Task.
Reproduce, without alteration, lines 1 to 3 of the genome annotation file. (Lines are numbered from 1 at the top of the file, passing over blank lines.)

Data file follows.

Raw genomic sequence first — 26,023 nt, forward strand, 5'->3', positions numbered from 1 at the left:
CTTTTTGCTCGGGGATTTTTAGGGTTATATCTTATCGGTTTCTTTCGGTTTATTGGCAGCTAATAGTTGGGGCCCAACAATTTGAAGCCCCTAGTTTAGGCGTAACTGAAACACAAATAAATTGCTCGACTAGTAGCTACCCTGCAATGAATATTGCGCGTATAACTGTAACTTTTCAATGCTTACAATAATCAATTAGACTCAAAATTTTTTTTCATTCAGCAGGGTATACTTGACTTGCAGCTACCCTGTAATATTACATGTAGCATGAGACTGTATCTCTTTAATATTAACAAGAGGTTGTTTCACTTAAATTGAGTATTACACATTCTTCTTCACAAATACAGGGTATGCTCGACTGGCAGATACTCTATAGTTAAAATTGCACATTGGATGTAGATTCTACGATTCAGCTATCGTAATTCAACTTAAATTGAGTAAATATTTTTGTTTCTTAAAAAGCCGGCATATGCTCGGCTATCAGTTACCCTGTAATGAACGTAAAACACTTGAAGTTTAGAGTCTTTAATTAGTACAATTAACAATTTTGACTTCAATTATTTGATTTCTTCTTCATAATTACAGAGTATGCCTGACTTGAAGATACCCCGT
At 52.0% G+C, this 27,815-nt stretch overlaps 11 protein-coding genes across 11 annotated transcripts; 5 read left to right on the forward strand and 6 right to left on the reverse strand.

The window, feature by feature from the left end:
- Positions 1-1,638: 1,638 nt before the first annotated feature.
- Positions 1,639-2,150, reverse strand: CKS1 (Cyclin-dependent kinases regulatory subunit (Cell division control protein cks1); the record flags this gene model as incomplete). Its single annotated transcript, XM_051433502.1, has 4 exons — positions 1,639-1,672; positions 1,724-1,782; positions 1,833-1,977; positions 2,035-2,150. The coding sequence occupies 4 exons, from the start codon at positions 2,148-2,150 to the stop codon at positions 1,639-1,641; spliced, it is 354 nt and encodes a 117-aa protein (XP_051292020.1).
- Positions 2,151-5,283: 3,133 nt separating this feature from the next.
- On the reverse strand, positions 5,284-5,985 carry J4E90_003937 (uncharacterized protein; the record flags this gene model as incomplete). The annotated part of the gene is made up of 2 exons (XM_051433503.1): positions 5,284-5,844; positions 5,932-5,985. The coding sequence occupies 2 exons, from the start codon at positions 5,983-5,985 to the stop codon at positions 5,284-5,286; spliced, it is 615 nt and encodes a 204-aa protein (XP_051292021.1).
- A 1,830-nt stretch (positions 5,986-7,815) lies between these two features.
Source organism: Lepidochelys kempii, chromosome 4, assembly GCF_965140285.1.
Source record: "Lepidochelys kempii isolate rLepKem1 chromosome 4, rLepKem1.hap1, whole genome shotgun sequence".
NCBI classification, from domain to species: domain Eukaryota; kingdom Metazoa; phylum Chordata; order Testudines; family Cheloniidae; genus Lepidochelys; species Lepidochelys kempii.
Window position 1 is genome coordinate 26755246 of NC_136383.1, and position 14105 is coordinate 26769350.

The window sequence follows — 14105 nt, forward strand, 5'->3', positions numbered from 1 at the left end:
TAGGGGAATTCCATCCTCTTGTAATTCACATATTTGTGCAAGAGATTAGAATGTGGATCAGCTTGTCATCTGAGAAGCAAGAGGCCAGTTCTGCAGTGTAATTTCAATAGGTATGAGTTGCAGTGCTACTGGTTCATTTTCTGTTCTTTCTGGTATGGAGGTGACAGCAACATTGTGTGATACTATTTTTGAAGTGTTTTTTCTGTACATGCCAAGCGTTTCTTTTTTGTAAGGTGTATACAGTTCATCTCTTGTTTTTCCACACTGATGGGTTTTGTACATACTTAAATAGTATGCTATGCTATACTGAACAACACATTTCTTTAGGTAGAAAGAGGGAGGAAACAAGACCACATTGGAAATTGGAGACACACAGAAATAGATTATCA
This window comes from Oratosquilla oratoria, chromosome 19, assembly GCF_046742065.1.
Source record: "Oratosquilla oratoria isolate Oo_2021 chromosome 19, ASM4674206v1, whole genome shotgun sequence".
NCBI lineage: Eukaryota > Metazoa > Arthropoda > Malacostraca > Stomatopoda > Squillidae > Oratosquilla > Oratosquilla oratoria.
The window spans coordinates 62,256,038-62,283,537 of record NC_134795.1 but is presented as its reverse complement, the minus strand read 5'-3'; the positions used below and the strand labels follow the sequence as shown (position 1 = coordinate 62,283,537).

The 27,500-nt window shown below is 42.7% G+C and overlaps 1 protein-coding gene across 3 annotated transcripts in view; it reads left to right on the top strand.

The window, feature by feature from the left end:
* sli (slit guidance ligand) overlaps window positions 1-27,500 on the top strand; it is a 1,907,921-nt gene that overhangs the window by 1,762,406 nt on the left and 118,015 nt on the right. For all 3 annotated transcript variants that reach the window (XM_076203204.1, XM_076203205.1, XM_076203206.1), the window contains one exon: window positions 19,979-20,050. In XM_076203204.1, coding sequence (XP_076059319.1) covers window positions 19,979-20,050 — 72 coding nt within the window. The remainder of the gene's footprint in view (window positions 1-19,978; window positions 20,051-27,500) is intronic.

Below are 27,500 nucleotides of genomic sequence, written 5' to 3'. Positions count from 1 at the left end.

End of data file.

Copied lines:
Raw genomic sequence first — 26,023 nt, forward strand, 5'->3', positions numbered from 1 at the left:
CTTTTTGCTCGGGGATTTTTAGGGTTATATCTTATCGGTTTCTTTCGGTTTATTGGCAGCTAATAGTTGGGGCCCAACAATTTGAAGCCCCTAGTTTAGGCGTAACTGAAACACAAATAAATTGCTCGACTAGTAGCTACCCTGCAATGAATATTGCGCGTATAACTGTAACTTTTCAATGCTTACAATAATCAATTAGACTCAAAATTTTTTTTCATTCAGCAGGGTATACTTGACTTGCAGCTACCCTGTAATATTACATGTAGCATGAGACTGTATCTCTTTAATATTAACAAGAGGTTGTTTCACTTAAATTGAGTATTACACATTCTTCTTCACAAATACAGGGTATGCTCGACTGGCAGATACTCTATAGTTAAAATTGCACATTGGATGTAGATTCTACGATTCAGCTATCGTAATTCAACTTAAATTGAGTAAATATTTTTGTTTCTTAAAAAGCCGGCATATGCTCGGCTATCAGTTACCCTGTAATGAACGTAAAACACTTGAAGTTTAGAGTCTTTAATTAGTACAATTAACAATTTTGACTTCAATTATTTGATTTCTTCTTCATAATTACAGAGTATGCCTGACTTGAAGATACCCCGT
At 52.0% G+C, this 27,815-nt stretch overlaps 11 protein-coding genes across 11 annotated transcripts; 5 read left to right on the forward strand and 6 right to left on the reverse strand.